The value of Lebanon started to change in 2000-2001. This change in attitude evolved as a consequence of the death of Syrian president Hafiz al-Asad in 2000, the terrorist attacks of September 11, 2001, the installation of an ideological administration in Washington bent on pursuing an aggressive strategy of democracy promotion and social engineering in the Middle East, and Syria’s role in destabilizing Iraq after the U.S.-led invasion of 2003. Finally, there was the assassination of Hariri in February 2005 in which Syria was implicated.

Lebanon is at the heart of the Bush administration’s Middle East democracy promotion strategy. But for the United States, Lebanon is also the perfect battlefield for settling scores with its adversaries, namely Iran and Syria. As such, Lebanon is where U.S. idealism and realpolitik meet and often conflict. The result is a shattered country torn between two divergent trends of U.S. foreign policy.

Washington treated Damascus’ suspected role in killing Hariri, a U.S. ally and very close friend of Saudi Arabia, as a threat to its interests in the region. The U.S. administration therefore set out to punish Syria. The United States pushed to isolate Syria regionally and internationally, most notably by sponsoring three United Nations Security Council Resolutions (1559, 1701, and 1757) calling on Syria to stop meddling in Lebanese internal affairs. Washington also took bilateral action with presidential executive orders against Syrian government officials.

From denial to support

While U.S. diplomatic initiative, especially at the United Nations, has played an important role in supporting the Lebanese government, U.S. policy has now reached its limits. U.S. policy is having little effect.

Like most of the regional and international players, the United States supports the “March 14” coalition against Syria through diplomatic and economic means while seeking to prevent any military confrontation with Syria. In many ways, the current U.S. stance is a policy of denial, denying Lebanon to Syria but with little hope of promoting a resolution to Lebanon’s internal crisis. The danger of such a policy is that it hands the political initiative to Syria and its allies in Lebanon who can win by waging a gradual war of attrition.

Instead, Washington should craft its policy to support the Lebanese state, not to promote partisanship and political parties. Washington should continue to provide technical and military assistance to Lebanon in its pursuit of democracy consolidation and military modernization, such as by building up the Lebanese Armed Forces. Always stressing transparency and local ownership, U.S. efforts should focus more on inclusive programs such as strengthening the capacity of the Lebanese state as a whole in developing and supporting institutions that are responsive and accountable to all Lebanese citizens.

Similarly, U.S. officials should engage with those in official positions. While it is understandable that politicians belonging to the “March 14” coalition, who are physically threatened by Syria, should seek close personal partnerships and “bonding” with U.S. officials, this provides little benefit to the United States. (Of course, leaders of the opposition do not hide their partnership with Syrian and Iranian officials either). Instead, Washington should avoid becoming embroiled in Lebanon’s labyrinthine politics and its delicate communal balance of power, as the result is more likely to be the destabilization than the consolidation of Lebanon. This is not to suggest a hands-off policy—as this would naturally invite unchecked Syrian and Iranian intervention in Lebanon—but rather to recommend an approach that limits or denies as much as possible whatever rationale or pretext Syria and Iran may have for intervening in Lebanese politics.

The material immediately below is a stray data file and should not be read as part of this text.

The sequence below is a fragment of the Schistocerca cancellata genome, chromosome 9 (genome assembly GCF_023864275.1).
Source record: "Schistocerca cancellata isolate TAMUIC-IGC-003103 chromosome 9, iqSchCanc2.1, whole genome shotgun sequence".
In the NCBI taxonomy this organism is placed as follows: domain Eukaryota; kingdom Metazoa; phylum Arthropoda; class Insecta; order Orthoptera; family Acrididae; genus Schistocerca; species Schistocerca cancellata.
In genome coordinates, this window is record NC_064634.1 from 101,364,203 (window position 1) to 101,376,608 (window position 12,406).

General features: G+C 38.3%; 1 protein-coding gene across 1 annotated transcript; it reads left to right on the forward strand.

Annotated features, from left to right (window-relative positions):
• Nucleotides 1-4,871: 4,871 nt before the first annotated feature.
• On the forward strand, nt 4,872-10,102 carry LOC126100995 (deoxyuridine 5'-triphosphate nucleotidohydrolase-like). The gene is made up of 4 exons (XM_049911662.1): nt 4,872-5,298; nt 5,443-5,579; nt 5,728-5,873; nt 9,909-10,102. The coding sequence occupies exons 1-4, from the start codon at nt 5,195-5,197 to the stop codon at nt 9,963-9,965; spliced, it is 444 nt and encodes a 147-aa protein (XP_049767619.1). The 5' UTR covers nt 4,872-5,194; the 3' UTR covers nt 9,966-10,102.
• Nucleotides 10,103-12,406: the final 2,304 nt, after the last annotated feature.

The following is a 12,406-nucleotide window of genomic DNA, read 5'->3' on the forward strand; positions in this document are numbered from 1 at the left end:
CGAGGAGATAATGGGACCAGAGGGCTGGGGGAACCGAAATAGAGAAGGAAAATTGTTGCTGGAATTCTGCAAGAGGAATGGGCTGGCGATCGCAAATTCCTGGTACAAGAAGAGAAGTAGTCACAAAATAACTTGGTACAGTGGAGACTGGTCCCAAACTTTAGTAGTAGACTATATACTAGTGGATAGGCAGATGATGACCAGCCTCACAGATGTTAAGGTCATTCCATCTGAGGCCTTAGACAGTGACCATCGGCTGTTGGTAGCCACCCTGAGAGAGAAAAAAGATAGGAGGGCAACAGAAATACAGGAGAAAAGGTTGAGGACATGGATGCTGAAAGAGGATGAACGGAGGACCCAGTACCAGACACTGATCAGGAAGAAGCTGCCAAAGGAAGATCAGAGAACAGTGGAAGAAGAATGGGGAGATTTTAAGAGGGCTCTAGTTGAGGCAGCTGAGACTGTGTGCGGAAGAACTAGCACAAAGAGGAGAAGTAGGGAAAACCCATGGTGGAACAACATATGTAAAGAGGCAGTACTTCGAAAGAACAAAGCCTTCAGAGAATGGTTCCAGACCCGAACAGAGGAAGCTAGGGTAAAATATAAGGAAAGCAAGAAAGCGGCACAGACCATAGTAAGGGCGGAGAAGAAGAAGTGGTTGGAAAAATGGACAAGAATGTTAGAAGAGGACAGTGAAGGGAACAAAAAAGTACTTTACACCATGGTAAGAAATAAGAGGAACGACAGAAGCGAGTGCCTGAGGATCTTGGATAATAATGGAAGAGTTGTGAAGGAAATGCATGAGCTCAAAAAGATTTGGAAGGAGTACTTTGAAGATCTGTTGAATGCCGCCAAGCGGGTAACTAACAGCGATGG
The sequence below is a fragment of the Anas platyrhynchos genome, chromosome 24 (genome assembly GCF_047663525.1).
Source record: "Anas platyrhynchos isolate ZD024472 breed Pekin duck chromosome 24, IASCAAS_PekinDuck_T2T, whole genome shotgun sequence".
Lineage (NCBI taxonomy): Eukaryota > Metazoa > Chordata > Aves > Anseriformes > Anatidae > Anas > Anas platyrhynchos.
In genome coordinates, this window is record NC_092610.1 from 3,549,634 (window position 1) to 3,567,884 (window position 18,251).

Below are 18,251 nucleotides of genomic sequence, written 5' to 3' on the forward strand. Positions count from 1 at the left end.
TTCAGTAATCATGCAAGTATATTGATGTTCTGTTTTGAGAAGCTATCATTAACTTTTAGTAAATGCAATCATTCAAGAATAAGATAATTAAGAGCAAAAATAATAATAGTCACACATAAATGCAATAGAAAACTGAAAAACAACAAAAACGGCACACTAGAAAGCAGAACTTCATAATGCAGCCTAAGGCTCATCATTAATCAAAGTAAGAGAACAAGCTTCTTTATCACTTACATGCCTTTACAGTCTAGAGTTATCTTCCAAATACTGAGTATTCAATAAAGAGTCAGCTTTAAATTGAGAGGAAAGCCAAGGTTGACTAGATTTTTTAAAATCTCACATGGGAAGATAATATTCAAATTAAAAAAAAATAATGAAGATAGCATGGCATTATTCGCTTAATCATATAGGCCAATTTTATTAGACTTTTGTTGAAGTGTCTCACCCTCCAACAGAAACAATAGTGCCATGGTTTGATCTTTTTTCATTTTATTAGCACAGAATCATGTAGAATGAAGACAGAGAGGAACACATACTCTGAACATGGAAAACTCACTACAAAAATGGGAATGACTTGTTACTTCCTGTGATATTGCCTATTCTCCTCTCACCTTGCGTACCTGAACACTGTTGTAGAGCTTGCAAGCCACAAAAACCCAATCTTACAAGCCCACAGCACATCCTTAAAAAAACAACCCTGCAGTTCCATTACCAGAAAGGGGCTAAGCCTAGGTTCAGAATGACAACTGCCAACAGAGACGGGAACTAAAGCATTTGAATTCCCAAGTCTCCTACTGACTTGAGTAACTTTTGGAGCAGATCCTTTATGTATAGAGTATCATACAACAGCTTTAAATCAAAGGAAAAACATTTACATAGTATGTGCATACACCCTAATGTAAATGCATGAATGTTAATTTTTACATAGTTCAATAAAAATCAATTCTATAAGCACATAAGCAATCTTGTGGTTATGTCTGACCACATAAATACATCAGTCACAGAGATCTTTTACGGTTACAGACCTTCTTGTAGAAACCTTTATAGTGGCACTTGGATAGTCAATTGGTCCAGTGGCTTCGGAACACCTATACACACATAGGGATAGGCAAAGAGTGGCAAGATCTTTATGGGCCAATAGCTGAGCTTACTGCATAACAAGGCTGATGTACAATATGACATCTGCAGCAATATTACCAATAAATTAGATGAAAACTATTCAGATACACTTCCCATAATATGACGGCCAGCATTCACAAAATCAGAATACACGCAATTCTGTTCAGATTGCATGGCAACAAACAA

By engaging with the government and by building state capacity, the United States can avoid being seen as playing sectarian favorites in Lebanon. After all, a key structural handicap for the U.S. government is its strained relationship with one of Lebanon’s largest communities (and now with its allies): the Shi’ah. Most Shi’ah support Hizballah, which the United States labels a terrorist organization. A policy of supporting the Lebanese state, rather than blindly supporting sect leaders and politicians belonging to the “March 14” coalition, can mitigate that handicap.

Protecting Lebanon from the Middle East

At the same time, the United States needs to shield Lebanon from the volatility of the broader regional struggle. U.S. diplomacy at the United Nations is just one aspect of such an approach. Not using Lebanon as a means of punishing Syria is another aspect. This does not mean, as some have suggested, abandoning or compromising on the UN tribunal to try the murderers of Hariri and other Lebanese politicians. Instead, the United States should push for the tribunal’s rapid installation. Once the tribunal is created and is a functioning, independent, and international legal institution, it is less easily treated as a bargaining chip in international diplomacy.

Finally, Washington has to continue sponsoring a durable Israeli-Palestinian peace agreement. The peace process, which is not in the best of shape at present, will take many years. Any process that promises a fair solution to the Palestinian refugee issue (Lebanon has a large Palestinian refugee problem), that promotes an end to the Israeli occupation of the Sheba’a Farms and that releases Lebanese prisoners from Israeli jails will bolster the Lebanese state.

Lebanon’s crisis is unfortunately not about to end soon. Promoting regional diplomacy that insulates Lebanon from the region’s conflicts and protects it from Syria is a good start.